plots show a clear inverse relationship between the proxy and
the median excess brightness. Namely, Pch is high during the
brightness depletion intervals (light green shaded regions)
while it remains small or 0 otherwise.
During the inbound segment of E10, the observed
depletion (“a1” in Figure 1) is matched with a high,
gradually changing Pch. Around 25 hr before perihelion,
there is a sharp increase of the median excess brightness
followed by a sudden drop to 0% for a short period of time
(about 10 hr, marked with the dark green shaded area). This
coincides with a rather abrupt increase of Pch (this null
excess brightness can be noticed in Figure 1 as a very dark
stripe just before the green/red zone in the upper left panel).
Afterwards, Pch drops to 0 (no CH influence) while the
median excess brightness fluctuates well above 0%.
During the inbound segment in E11, the median excess
brightness level is low and highly variable. Pch is also low,
exhibiting a gradual decrease up to about 50 hr before
perihelion (the following increase is due to the predomi-
nance of distinct K-corona features, such as bright coronal
rays). This situation can be appreciated in Figure 1 (top right
panel) within the latitudinal band in the inbound segment.
The background level is fluctuating below about 3%,
occasionally dropping to 0%. About a day before perihelion,
Pch rises sharply, reaching a peak in temporal coincidence
with a short duration depletion (dark green shaded area). The
opposite trend is observed afterwards. A sharp Pch decrease
Table 1
CH Parameters at the Time of the Central Meridian Crossing
Panel in Figure 2 Enc. CH Reference Time Stamp Centroid cLAT/cLON LAT (min/max) LON (min/max)
(a) E10 CH1 2021-11-14T02:22:04 −30.8/0.0 −44.9/−17.4 −11.5/12.7
(b) E10 CH2 2021-11-18T23:18:04 −29.5/0.1 −36.5/−21.3 −9.0/14.5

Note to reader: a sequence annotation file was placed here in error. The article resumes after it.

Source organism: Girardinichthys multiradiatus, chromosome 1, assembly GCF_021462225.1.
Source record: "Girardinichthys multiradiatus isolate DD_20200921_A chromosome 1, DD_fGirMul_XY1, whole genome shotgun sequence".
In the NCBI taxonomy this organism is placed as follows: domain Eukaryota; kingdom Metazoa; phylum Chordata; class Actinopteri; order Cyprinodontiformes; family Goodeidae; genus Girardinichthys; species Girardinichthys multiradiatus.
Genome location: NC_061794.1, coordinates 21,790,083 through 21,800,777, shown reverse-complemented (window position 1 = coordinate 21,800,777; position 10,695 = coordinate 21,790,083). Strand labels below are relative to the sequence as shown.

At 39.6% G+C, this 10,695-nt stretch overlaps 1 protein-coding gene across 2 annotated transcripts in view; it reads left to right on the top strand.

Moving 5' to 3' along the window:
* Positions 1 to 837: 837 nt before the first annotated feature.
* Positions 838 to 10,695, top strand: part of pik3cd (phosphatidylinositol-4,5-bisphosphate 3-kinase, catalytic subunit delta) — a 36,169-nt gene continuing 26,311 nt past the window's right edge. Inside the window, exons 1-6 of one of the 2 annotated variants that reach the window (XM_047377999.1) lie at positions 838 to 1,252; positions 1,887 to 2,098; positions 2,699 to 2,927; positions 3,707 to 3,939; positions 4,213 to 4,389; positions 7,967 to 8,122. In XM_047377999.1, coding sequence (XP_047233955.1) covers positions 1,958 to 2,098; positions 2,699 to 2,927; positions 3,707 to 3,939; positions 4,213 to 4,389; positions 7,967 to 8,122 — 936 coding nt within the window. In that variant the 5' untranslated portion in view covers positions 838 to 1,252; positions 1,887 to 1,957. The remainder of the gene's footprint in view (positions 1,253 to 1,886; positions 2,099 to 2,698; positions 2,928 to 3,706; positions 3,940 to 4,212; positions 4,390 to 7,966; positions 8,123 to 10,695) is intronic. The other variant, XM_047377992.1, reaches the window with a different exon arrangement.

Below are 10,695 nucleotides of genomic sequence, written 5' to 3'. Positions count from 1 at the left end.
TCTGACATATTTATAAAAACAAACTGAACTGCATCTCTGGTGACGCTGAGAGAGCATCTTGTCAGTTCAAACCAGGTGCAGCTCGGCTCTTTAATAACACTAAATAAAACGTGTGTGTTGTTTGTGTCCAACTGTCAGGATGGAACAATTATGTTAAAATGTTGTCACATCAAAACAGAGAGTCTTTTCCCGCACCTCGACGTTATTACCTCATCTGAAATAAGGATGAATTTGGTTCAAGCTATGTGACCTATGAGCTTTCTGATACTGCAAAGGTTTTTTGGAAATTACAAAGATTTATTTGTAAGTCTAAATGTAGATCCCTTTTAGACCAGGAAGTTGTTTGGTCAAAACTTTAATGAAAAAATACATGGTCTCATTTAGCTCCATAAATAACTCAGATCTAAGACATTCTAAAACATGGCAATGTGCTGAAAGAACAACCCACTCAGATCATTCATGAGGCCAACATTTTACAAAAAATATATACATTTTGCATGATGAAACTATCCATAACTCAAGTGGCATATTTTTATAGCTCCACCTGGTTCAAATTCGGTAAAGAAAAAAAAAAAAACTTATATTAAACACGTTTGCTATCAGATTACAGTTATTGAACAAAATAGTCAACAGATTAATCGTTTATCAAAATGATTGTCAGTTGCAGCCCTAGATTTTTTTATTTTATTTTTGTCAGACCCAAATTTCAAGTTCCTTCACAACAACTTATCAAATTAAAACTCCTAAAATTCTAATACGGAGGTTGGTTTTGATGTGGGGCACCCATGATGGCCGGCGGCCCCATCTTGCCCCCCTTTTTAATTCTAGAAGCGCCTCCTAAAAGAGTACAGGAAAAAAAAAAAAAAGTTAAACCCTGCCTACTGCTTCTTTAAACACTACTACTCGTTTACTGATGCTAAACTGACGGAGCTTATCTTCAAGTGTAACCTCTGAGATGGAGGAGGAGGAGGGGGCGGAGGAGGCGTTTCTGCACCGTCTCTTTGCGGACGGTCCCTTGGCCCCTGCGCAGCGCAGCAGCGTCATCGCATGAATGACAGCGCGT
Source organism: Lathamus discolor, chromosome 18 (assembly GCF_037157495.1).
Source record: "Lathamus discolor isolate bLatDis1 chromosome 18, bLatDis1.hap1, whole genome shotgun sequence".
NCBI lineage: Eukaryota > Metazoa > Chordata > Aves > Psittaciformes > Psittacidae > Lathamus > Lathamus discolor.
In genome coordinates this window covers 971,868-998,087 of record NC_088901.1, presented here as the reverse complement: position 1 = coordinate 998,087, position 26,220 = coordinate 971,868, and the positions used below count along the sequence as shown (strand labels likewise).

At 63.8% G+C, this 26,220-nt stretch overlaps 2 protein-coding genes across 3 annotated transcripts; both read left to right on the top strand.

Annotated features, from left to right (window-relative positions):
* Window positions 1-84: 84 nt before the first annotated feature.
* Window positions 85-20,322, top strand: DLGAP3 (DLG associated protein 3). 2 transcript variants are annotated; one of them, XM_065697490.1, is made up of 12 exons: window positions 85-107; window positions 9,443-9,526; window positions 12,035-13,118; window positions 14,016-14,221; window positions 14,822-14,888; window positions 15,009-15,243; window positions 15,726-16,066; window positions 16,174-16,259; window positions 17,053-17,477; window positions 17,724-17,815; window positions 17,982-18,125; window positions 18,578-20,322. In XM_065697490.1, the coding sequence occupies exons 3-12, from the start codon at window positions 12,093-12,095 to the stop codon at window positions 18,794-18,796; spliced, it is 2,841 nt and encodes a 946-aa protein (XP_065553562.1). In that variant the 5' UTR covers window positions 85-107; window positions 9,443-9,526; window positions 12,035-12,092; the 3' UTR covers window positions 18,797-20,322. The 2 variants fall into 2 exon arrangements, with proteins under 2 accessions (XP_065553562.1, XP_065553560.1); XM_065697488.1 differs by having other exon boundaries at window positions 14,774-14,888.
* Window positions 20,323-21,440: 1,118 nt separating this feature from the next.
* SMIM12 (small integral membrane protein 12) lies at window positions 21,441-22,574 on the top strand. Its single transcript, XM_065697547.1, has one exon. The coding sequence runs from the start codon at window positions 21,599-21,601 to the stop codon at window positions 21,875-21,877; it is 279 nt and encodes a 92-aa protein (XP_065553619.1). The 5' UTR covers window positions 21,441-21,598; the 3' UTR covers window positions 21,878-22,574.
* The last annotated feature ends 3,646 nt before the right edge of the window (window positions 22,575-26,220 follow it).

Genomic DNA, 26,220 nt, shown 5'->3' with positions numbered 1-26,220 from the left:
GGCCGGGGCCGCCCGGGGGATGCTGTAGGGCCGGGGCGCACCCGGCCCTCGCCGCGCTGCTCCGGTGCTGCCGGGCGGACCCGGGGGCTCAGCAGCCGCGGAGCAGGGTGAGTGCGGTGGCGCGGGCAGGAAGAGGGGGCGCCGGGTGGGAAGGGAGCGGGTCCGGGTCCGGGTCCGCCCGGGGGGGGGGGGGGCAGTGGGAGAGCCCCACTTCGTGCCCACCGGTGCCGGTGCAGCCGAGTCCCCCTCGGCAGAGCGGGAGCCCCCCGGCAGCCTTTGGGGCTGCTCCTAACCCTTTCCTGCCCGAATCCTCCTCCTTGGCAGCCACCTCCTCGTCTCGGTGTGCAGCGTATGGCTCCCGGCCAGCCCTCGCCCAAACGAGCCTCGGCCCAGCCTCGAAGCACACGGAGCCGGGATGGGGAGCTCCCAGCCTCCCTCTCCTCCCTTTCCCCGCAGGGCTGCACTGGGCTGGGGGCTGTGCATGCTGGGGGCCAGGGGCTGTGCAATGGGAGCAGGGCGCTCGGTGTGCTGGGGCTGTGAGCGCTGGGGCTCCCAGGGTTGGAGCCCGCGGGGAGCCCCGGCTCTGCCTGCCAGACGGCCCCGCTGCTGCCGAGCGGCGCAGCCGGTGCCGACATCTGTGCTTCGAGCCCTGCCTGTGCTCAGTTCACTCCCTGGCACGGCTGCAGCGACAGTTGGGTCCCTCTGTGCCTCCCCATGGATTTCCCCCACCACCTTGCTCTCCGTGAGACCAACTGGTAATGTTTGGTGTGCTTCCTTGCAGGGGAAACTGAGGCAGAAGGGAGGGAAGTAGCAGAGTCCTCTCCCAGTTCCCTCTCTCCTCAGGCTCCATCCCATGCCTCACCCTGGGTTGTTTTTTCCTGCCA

(c) E11 CH1 2022-2-18T06:00:04 13.9/0.0 −3.5/31.1 −8.5/8.1
(d) E11 CH2 2022-2-24T18:00:04 5.8/3.1 −5.4/13.7 −10.6/14.8
(e) E12 CH1 2022-5-13T12:00:04 16.5/4.6 −3.8/48.0 −14.3/20.1
(f) E12 CH2 2022-5-17T00:00:04 1.7/6.6 −19.1/17.8 −20.6/37.9
(g) E13 CH1 2022-8-27T23:00:04 −54.6/−1.0 −88.8/−28.2 −28.8/28.4
(h) E13 CH2 2022-9-14T07:12:04 28.1/0.0 15.7/38.3 −17.0/19.0
Figure 3. Snapshot of the simulation for the time stamp “2022-2-27T16:00:00
UT”, ∼48.4 hr after E11 perihelion. The assumed radial extension of the CHs
are indicated with the blue and purple shaded areas. The zone of influence of
each CH is represented by the angular width of the respective area. The
perihelion of PSP orbit (orange line) is depicted with the orange diamond and
the position of PSP with the red star. The FOV of WISPR-I is represented with
the gray region and the region where the electron scattering efficiency is around
maximum with the light blue annulus.
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The Astrophysical Journal, 949:61 (12pp), 2023 June 1 Stenborg et al.
coincides with a sharp increase of the median excess
brightness. A day postperihelion an extensive depletion
interval occurs (region “b1” in Figure 1, top right panel),
matched by a high, constant value of Pch.
The E12 case (“c1” region in Figure 1) is a “textbook”
scenario. The observed depletion during the inbound segment
of the encounter is matched with a rather constant, Pch value.
This is followed by a sharp brightness rise and a sharp drop to 0
in Pch.
For E13, the behavior of Pch explains the three depletion
regions in Figure 1 (bottom right panel). Pch, again, reflects the
appearance, transit, and disappearance of the CH(s) extensions
into the WISPR-I FOV. Interestingly, Pch reaches a minimum
value of almost 0 (i.e., no CHs influencing the brightness)
when the excess brightness increases to a high value (>15%)
within a short period of only ∼2 hr. This time coincides with
the passage of the 2022 September 5 CME event through the
WISPR-I FOV. Right after the CME, we observe a depletion
area for about a day, labeled as “d2” in Figure 1, in coincidence
with a large value of the proxy. This indicates that the
extension of a CH is at least partly responsible for the
brightness depletion observed. As it will be shown in
Section 3.2, the brightness observed in this time interval was
also influenced by the passage of the CME. The rest of the
relative evolution of brightness compared to the proxy explains